One of the cases plaintiffs rely upon is Schenk v. Schenk (1968), 100 Ill. App. 2d 199, 241 N.E.2d 12, where a father's cause of action against his daughter arising out of an accident where she struck her pedestrian father as she drove the car was allowed on the ground that the daughter's allegedly tortious conduct had no direct connection with the family relationship. While the court there recognized an exception to the immunity doctrine, the court also spoke in defense of the doctrine as follows:

"[There] are no impelling reasons for eroding or emasculating the family immunity rule for conduct of either parent or child arising out of the family relationship and directly connected with the family purposes and objectives in those cases where it may be said that the carelessness, inadvertence or negligence is but the product of the hazards incident to interfamily living and common to every family. In such instances the immunity doctrine is neither unjust, unreasonable nor without a sound and solid foundation. To hold otherwise is to inject into the courts a judicial supervision over everyday family conduct of parent and child, and invites endless litigation over what is or is not ordinary negligence in the operation of a household. The assumption of the role of paterfamilias by either the courts or the State, except under most compelling circumstances, is foreign to our way of life." 100 Ill. App. 2d at 206, 241 N.E.2d at 15.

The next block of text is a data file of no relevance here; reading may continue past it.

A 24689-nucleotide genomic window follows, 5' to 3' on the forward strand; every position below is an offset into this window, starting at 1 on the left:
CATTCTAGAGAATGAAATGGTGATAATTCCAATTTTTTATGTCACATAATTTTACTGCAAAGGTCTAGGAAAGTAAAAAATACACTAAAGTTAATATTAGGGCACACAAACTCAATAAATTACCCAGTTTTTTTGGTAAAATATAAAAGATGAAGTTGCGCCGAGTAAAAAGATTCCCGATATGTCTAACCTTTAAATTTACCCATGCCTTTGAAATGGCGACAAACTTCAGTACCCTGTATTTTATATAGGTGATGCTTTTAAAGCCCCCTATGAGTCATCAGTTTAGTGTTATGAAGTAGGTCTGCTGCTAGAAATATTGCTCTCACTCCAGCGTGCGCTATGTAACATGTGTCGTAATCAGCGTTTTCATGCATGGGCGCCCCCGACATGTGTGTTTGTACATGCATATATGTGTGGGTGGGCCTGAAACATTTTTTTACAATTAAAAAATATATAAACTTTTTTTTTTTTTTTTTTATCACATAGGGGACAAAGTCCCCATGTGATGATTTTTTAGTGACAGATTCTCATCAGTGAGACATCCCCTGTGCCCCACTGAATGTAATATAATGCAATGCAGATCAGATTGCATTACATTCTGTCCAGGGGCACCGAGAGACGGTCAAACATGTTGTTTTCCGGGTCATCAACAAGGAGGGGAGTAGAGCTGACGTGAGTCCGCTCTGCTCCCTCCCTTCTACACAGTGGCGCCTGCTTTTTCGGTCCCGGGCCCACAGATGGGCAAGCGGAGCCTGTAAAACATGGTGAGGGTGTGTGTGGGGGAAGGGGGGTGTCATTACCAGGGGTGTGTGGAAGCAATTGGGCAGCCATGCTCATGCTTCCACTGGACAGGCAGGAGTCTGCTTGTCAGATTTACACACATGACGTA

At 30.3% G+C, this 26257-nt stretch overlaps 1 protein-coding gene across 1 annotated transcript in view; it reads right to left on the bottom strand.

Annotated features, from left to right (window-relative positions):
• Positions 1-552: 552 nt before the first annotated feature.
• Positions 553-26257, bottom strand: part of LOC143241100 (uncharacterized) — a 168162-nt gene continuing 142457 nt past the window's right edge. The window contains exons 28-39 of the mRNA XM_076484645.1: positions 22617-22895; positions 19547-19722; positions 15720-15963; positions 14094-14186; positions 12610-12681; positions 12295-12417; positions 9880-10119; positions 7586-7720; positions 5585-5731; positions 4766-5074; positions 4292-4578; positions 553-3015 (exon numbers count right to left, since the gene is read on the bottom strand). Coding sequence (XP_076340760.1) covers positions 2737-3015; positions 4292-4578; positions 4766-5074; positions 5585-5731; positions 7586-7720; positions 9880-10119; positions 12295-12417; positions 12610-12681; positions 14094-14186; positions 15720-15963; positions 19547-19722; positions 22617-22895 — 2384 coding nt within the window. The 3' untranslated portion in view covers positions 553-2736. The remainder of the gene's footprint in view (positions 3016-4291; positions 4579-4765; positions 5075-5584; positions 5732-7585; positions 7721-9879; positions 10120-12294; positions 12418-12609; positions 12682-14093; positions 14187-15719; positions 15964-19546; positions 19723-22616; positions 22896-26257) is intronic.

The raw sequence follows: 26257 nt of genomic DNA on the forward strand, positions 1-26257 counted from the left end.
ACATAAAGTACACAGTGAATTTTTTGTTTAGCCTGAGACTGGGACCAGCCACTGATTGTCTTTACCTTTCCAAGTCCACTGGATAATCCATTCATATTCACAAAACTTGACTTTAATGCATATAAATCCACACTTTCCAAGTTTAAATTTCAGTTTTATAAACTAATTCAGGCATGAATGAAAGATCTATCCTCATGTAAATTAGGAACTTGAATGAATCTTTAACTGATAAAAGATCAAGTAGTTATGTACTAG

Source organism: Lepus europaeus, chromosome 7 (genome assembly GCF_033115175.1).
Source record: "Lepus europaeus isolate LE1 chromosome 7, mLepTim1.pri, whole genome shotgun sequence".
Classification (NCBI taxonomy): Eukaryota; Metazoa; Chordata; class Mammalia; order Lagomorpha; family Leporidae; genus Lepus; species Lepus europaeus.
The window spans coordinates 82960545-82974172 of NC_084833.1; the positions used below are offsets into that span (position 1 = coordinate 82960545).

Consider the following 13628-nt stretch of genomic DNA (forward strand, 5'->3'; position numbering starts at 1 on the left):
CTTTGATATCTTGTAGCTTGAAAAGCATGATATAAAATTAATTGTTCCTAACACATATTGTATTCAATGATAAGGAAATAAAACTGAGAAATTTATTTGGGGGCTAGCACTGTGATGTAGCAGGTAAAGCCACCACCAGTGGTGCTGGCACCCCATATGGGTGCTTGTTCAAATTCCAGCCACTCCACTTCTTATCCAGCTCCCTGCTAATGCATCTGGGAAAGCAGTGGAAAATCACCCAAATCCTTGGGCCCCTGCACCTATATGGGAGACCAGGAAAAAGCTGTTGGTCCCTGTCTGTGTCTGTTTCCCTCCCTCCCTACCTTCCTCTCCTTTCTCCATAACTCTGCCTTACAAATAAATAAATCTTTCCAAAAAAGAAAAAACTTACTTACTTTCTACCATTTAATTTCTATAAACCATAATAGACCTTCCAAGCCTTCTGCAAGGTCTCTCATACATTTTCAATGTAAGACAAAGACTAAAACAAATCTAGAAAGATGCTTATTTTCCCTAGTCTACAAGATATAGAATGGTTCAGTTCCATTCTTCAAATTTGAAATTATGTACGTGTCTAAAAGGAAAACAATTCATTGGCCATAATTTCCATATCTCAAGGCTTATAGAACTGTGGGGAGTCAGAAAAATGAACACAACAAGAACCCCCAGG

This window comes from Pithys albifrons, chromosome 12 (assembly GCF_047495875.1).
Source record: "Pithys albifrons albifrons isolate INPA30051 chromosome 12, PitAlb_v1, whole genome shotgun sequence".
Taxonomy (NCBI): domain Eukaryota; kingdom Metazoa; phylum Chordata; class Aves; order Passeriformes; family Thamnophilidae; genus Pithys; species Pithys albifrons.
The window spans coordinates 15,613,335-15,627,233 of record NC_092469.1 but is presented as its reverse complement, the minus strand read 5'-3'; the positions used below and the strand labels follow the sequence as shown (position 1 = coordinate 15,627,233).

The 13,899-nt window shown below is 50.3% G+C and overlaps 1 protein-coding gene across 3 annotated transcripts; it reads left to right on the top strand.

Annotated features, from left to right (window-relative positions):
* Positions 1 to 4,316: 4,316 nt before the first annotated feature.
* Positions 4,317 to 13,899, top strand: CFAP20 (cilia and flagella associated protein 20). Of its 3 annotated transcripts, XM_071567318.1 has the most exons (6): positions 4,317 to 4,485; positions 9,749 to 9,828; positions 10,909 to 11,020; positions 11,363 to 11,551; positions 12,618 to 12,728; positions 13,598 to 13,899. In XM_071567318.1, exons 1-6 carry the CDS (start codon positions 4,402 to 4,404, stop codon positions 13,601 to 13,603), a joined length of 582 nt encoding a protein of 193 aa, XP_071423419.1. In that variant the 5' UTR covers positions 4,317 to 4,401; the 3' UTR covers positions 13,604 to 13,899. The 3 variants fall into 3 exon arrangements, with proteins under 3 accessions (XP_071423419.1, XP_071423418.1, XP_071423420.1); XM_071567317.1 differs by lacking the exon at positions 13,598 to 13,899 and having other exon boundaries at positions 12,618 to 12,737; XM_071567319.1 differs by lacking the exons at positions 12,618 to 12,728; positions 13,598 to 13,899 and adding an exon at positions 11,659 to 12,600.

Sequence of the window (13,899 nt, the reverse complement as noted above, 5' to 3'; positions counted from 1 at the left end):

Parental tort immunity remains the law in Illinois. Most recently, an appellate court ruling which would have abrogated the parental tort immunity doctrine was nullified by the supreme court in Stallman v. Youngquist (1988), 125 Ill. 2d 267, 531 N.E.2d 355. There the supreme court vacated that portion of the appellate court decision which recognized a cause of action for negligence brought on behalf of a child against her mother, who allegedly caused an injury to her unborn child in an automobile accident.

Plaintiffs further argue that collusion is not possible here because there was an independent eyewitness, a neighbor, who saw the boys playing in the garage and saw the explosion. Plaintiffs reason that there is little likelihood of perjury or fraud or other collusive conduct under the circumstances of this case. This issue was addressed in Chamness v. Fairtrace (1987), 158 Ill. App. 3d 325, 327, 511 N.E.2d 839, where the court said:

"The doctrine has been justified on the basis that allowing a child to sue a parent for a personal tort would (1) disrupt family harmony, (2) encourage collusion, perjury and fraud between family members, and (3) impair parental authority and discipline."

The facts in Chamness v. Fairtrace are similar to those in the case before us. The father as administrator of the estate of his deceased daughter brought a wrongful death action against the mother alleging that the mother's negligence caused an automobile collision which resulted in the death of the unborn child. The court recognized that any recovery for pecuniary loss would inure to the benefit of the defendant through the husband-wife relationship. The court noted the evident possibility of collusion. Here we cannot ignore the fact that any award of damages to the plaintiff mother will inure to the benefit of the defendant father.